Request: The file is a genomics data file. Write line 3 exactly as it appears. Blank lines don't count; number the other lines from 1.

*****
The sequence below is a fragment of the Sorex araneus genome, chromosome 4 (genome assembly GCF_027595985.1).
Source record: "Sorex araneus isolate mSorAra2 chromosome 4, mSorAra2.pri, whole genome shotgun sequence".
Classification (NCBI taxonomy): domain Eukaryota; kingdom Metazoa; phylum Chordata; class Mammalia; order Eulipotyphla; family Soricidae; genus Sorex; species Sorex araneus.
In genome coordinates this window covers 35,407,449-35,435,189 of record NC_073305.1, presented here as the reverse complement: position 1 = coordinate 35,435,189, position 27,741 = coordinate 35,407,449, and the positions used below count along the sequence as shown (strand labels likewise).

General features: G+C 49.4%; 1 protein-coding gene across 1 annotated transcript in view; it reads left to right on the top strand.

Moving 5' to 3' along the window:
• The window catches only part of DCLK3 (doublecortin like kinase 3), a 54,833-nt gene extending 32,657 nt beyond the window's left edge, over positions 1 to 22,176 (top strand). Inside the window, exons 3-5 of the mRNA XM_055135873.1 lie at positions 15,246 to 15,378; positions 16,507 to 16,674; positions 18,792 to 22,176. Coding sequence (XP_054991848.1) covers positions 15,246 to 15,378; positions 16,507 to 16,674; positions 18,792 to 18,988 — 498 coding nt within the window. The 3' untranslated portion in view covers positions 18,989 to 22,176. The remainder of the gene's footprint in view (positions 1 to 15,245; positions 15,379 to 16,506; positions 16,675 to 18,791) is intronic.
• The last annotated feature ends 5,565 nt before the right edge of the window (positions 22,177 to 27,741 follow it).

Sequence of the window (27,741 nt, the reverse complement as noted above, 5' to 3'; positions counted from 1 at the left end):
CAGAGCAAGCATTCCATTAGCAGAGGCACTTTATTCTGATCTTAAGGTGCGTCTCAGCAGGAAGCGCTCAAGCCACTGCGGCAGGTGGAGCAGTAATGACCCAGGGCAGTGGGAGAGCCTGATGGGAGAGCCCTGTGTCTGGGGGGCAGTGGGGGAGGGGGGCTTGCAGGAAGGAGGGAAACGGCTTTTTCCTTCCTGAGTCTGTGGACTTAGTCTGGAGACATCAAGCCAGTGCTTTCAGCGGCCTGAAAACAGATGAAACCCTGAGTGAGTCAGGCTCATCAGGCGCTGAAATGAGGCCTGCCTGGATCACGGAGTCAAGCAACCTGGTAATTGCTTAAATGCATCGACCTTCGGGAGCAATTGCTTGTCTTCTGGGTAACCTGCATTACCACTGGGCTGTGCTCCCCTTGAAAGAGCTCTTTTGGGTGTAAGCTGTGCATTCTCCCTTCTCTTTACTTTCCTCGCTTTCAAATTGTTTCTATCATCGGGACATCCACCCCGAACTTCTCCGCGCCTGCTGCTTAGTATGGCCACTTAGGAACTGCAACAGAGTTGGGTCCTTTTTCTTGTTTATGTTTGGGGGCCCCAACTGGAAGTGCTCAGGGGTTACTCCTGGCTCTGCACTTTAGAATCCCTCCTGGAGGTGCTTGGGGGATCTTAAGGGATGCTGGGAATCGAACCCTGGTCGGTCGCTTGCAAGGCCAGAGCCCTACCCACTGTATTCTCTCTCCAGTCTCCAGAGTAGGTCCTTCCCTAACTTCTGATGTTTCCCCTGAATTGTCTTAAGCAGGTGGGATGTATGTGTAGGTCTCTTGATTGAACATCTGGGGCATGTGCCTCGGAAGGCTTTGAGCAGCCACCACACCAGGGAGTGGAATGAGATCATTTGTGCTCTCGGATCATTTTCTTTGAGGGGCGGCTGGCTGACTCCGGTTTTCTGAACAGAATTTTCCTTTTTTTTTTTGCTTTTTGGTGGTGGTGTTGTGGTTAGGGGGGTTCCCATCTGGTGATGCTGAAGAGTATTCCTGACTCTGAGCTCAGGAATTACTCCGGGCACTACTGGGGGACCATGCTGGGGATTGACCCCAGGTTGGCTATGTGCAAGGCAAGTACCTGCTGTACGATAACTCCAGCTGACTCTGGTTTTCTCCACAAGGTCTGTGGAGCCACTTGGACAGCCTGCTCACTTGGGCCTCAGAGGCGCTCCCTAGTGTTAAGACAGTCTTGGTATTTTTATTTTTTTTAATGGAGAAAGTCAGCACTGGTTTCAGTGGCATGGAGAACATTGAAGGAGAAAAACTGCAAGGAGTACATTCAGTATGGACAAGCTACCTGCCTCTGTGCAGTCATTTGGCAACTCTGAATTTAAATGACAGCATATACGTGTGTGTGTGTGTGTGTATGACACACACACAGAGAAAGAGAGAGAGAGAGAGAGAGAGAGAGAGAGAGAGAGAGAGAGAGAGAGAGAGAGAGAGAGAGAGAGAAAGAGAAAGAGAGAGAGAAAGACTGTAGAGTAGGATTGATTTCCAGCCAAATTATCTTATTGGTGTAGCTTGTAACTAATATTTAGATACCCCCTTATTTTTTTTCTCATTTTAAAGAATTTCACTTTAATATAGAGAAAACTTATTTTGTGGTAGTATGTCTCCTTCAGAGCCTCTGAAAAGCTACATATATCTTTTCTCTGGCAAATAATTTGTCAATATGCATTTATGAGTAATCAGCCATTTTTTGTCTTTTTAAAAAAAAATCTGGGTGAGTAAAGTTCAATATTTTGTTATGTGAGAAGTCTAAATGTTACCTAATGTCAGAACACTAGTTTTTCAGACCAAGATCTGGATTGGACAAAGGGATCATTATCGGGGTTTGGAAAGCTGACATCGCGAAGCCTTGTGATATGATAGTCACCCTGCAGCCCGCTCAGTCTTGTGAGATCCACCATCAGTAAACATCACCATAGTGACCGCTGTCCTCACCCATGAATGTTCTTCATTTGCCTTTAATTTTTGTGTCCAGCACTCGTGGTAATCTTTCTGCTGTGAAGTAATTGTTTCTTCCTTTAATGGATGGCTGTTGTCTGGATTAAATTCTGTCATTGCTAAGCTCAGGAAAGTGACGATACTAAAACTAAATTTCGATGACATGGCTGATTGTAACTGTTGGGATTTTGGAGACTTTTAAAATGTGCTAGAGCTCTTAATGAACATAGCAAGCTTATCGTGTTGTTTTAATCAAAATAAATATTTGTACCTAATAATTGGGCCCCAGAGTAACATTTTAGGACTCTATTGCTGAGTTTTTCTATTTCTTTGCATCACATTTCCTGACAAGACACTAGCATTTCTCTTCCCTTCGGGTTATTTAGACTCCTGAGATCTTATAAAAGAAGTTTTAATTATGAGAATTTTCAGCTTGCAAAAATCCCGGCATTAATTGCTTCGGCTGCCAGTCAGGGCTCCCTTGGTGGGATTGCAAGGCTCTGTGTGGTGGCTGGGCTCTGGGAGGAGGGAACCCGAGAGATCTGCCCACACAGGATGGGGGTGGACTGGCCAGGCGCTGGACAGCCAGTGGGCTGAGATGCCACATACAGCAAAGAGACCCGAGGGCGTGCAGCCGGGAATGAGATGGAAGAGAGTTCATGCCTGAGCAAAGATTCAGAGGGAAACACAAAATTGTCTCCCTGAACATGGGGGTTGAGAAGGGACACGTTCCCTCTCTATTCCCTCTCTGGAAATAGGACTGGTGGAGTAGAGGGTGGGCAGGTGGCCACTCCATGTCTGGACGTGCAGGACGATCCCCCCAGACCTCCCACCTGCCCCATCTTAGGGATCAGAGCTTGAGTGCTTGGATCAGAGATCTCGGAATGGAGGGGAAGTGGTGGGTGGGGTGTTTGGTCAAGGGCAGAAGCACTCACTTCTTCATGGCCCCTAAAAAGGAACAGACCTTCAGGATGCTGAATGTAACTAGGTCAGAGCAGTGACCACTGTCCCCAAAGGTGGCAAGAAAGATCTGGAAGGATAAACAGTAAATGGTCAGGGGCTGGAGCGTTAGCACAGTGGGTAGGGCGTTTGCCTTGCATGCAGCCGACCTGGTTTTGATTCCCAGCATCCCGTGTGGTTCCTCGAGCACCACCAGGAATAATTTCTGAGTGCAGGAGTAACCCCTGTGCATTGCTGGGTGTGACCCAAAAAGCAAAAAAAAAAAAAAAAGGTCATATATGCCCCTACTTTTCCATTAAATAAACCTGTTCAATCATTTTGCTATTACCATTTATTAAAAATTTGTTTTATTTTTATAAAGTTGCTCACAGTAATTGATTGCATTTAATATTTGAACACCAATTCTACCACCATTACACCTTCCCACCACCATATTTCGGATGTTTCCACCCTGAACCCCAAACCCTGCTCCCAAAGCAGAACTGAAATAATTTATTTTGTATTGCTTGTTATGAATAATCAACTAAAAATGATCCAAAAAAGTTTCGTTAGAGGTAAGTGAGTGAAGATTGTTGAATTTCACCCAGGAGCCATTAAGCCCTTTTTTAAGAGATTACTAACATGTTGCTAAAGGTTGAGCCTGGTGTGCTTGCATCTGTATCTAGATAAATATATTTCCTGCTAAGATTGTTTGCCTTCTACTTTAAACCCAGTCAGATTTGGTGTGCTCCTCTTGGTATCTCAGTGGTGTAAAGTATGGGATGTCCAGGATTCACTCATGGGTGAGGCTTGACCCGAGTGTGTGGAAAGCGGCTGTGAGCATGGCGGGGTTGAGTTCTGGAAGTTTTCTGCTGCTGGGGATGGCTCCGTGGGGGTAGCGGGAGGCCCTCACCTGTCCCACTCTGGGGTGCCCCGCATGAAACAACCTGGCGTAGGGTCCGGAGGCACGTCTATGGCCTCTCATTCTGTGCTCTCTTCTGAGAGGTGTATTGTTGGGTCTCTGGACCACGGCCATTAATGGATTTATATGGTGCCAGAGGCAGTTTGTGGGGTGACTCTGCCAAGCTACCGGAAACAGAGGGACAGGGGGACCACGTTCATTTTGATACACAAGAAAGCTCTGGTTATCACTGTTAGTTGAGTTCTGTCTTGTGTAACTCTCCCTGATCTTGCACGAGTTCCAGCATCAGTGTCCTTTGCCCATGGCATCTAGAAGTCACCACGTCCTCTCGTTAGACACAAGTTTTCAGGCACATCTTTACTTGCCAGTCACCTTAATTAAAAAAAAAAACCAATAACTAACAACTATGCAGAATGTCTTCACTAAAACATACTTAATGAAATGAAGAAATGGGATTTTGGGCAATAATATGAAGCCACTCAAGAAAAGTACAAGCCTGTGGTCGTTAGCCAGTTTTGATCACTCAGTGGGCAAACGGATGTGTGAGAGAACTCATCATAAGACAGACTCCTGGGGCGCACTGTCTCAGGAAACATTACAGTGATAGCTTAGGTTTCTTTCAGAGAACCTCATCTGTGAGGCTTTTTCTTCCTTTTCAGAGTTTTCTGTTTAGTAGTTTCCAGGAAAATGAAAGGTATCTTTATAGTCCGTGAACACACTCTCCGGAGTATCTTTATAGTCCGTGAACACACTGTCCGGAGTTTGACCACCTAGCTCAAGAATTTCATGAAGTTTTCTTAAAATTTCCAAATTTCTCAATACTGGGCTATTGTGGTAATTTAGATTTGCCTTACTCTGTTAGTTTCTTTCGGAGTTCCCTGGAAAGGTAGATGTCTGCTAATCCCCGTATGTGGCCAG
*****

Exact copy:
Classification (NCBI taxonomy): domain Eukaryota; kingdom Metazoa; phylum Chordata; class Mammalia; order Eulipotyphla; family Soricidae; genus Sorex; species Sorex araneus.